Log in
A+ A A-

Greek economy: 2018 a turning point, challenges ahead in 2019

Featured Greek economy: 2018 a turning point, challenges ahead in 2019

The year 2018 was a turning point for the Greek economy, as the third adjustment programme accompanied by concrete measures to reduce the country's financing needs over the next decade was successfully completed, according to Alpha Bank's analysis of key challenges for the Greek economy.

The rate of economic recovery has increased compared to 2017, despite the fact that the primary surplus has exceeded targets for another year. Concerning the economic climate, both consumer confidence and business confidence indices have improved significantly in line with the stronger growth rate of economic activity.

The bank analysts pointed out that Greek government bond yields are still relatively high, making foreign borrowing difficult, while international financial uncertainty and the loosening of fiscal policy in Italy adds to the difficulties. The 2018 growth model, as shown by the analysis of gross domestic product components, relies on private consumption and tourism receipts, while investment expenditure remains subdued.

The challenges for the Greek economy in 2019 are many

The most important according to the economic analysis are the following:
Firstly, the international economic environment has become less favorable and more volatile. In particular, global demand may be reduced as there are signs of a slowdown of growth in China, the United Kingdom, the eurozone and the US.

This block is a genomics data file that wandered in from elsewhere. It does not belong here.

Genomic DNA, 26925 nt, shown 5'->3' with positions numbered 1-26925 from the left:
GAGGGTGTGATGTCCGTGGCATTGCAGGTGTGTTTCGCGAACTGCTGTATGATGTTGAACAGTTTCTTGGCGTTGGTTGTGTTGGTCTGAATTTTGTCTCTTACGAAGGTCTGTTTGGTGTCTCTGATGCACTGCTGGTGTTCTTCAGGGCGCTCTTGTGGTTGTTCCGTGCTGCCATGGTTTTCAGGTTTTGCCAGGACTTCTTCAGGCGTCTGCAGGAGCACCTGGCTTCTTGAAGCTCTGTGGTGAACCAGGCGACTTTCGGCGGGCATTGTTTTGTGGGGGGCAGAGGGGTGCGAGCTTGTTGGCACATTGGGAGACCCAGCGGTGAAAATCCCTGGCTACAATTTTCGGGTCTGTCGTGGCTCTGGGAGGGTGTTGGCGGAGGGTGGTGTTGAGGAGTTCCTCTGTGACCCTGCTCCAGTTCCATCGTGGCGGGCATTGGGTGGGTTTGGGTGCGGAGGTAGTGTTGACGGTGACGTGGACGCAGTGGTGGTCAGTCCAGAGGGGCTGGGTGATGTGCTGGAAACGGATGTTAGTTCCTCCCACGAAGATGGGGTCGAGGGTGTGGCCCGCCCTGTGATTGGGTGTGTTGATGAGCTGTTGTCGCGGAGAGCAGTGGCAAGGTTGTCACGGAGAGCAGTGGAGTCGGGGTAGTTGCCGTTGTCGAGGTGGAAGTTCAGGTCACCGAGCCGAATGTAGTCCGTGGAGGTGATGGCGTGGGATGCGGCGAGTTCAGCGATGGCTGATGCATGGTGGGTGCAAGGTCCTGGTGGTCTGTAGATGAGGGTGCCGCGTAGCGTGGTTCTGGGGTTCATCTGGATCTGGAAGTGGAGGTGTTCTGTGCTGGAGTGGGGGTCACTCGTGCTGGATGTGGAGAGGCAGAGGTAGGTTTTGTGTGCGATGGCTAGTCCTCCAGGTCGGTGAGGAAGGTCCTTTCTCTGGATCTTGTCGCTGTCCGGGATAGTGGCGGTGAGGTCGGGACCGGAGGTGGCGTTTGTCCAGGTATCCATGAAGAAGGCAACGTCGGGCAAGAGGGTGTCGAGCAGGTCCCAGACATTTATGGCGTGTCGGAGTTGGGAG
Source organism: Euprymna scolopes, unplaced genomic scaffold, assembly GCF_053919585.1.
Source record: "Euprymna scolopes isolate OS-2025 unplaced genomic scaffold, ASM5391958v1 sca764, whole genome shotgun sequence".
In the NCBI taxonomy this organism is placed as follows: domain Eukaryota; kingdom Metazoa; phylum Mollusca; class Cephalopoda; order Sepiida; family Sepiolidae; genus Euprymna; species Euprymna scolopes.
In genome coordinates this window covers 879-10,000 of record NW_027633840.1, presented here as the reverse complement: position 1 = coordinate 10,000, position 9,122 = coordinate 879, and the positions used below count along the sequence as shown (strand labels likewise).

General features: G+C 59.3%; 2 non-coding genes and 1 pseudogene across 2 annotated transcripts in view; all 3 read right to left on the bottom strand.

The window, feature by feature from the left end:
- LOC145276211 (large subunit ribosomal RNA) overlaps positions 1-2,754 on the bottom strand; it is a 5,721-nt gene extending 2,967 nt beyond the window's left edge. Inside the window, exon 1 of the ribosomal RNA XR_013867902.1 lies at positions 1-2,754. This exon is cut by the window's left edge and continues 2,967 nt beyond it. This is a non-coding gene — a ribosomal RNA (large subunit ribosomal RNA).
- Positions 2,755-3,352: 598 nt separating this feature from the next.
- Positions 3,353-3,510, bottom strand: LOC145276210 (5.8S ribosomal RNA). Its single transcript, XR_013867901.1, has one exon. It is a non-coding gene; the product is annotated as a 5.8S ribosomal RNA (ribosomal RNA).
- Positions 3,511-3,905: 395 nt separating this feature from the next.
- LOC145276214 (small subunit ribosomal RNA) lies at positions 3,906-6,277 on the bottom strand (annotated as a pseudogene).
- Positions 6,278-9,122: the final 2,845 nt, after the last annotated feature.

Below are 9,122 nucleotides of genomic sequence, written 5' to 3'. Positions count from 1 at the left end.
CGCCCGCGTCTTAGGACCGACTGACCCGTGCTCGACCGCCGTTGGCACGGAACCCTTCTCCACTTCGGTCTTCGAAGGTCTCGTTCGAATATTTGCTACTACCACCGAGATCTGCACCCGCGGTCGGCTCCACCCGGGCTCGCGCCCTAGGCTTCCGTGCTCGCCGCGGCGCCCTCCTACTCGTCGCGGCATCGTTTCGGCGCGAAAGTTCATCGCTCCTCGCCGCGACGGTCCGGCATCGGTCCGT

The possibility of the United Kingdom leaving the European Union without a specific framework agreement could adversely affect trade flows, weaken the British tourists' disposable income due to weaker sterling and reduce the available EU resources for Greece.

Secondly, the long-term maintenance of investment spending in years of economic recession below the level of depreciation has weakened the country's productive capital stock both in terms of value and in terms of not incorporating new technological innovations that have recently taken place. As a result, labour productivity has either declined or remained subdued.

Thirdly, covering the above-mentioned investment gap will probably require the assistance of fiscal policy. It is necessary to formulate a more development-friendly policy mix within the narrow framework set by the target of achieving a high budget primary surplus. This stresses the need for the full implementation of the public investment programme and the reduction of tax rates on the capital and labour markets.

Fourthly, reducing the entrepreneurial and innovation deficit requires strengthening confidence in the institutional framework and creating a stable business environment.

The fifth challenge is the upgrading of public administration, particularly in the areas of the setting up of control mechanisms, human resources management and tax administration.

Finally, privatisations scheduled in 2019 must be speeded up and the programme to deal with non-performing loans and to reduce dependency on the BoG emergency liquidity mechanism must be successfully implemented.